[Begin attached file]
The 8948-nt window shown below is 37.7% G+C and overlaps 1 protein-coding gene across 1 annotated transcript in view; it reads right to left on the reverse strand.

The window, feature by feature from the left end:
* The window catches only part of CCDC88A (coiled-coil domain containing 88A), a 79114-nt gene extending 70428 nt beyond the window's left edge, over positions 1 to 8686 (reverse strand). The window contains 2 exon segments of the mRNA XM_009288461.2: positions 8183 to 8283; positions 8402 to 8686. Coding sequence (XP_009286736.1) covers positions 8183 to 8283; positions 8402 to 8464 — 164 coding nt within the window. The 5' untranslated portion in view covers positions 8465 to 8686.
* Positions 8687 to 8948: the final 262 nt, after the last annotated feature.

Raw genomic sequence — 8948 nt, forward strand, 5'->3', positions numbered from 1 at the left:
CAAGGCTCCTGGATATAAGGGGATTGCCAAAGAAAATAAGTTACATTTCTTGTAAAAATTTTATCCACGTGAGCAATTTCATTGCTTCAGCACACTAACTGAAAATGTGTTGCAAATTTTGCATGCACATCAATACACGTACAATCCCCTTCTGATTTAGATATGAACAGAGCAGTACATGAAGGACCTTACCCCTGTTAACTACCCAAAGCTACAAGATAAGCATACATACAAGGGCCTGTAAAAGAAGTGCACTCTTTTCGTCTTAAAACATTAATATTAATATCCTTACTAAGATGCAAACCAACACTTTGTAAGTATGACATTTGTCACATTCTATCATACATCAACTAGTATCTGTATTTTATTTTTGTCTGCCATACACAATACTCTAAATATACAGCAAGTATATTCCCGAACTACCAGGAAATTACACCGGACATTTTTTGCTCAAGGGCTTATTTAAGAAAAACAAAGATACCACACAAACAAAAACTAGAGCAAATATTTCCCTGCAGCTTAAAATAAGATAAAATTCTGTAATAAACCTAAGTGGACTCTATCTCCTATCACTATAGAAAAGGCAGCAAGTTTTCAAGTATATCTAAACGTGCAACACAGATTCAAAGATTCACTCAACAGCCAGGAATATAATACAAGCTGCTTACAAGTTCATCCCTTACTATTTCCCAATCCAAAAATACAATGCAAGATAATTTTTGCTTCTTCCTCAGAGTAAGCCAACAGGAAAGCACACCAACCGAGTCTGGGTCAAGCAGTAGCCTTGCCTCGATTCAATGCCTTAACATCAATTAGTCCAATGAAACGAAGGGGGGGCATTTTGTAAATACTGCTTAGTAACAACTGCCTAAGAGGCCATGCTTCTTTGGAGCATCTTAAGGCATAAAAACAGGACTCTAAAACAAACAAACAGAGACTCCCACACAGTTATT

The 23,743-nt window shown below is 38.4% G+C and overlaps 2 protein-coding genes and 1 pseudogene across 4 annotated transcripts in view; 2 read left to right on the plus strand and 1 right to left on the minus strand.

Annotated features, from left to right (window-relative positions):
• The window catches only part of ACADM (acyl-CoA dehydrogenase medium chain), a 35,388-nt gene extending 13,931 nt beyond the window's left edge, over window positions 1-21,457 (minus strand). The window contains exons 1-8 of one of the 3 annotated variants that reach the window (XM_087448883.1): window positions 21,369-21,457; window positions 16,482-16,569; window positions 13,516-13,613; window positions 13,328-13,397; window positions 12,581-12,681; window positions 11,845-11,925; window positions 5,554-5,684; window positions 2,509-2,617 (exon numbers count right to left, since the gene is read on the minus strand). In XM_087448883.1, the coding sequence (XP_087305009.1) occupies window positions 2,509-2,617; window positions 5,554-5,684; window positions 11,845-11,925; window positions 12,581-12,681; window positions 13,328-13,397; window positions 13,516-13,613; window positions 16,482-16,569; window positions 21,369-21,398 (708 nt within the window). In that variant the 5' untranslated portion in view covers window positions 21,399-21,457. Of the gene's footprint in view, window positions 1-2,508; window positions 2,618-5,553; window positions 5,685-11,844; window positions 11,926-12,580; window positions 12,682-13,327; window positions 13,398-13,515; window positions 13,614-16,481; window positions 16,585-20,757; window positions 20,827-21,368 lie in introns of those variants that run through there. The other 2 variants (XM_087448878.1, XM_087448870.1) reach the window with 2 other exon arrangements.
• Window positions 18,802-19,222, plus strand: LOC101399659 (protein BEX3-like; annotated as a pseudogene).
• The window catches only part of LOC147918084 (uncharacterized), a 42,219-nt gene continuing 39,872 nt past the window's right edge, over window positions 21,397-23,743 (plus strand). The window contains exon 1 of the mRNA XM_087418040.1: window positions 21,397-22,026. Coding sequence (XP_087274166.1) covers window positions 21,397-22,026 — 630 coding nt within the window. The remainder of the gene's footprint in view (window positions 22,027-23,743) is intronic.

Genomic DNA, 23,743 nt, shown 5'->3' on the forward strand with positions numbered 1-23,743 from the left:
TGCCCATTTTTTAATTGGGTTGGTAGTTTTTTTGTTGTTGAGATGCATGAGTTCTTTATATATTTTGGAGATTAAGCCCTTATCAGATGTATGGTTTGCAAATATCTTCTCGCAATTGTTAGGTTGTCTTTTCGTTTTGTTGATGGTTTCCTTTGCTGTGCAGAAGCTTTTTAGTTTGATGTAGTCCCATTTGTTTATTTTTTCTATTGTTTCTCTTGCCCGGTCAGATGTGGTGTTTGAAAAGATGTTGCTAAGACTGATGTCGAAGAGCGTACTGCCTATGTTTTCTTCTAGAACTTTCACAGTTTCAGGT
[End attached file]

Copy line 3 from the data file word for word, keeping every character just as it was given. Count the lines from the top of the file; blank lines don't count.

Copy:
* The window catches only part of CCDC88A (coiled-coil domain containing 88A), a 79114-nt gene extending 70428 nt beyond the window's left edge, over positions 1 to 8686 (reverse strand). The window contains 2 exon segments of the mRNA XM_009288461.2: positions 8183 to 8283; positions 8402 to 8686. Coding sequence (XP_009286736.1) covers positions 8183 to 8283; positions 8402 to 8464 — 164 coding nt within the window. The 5' untranslated portion in view covers positions 8465 to 8686.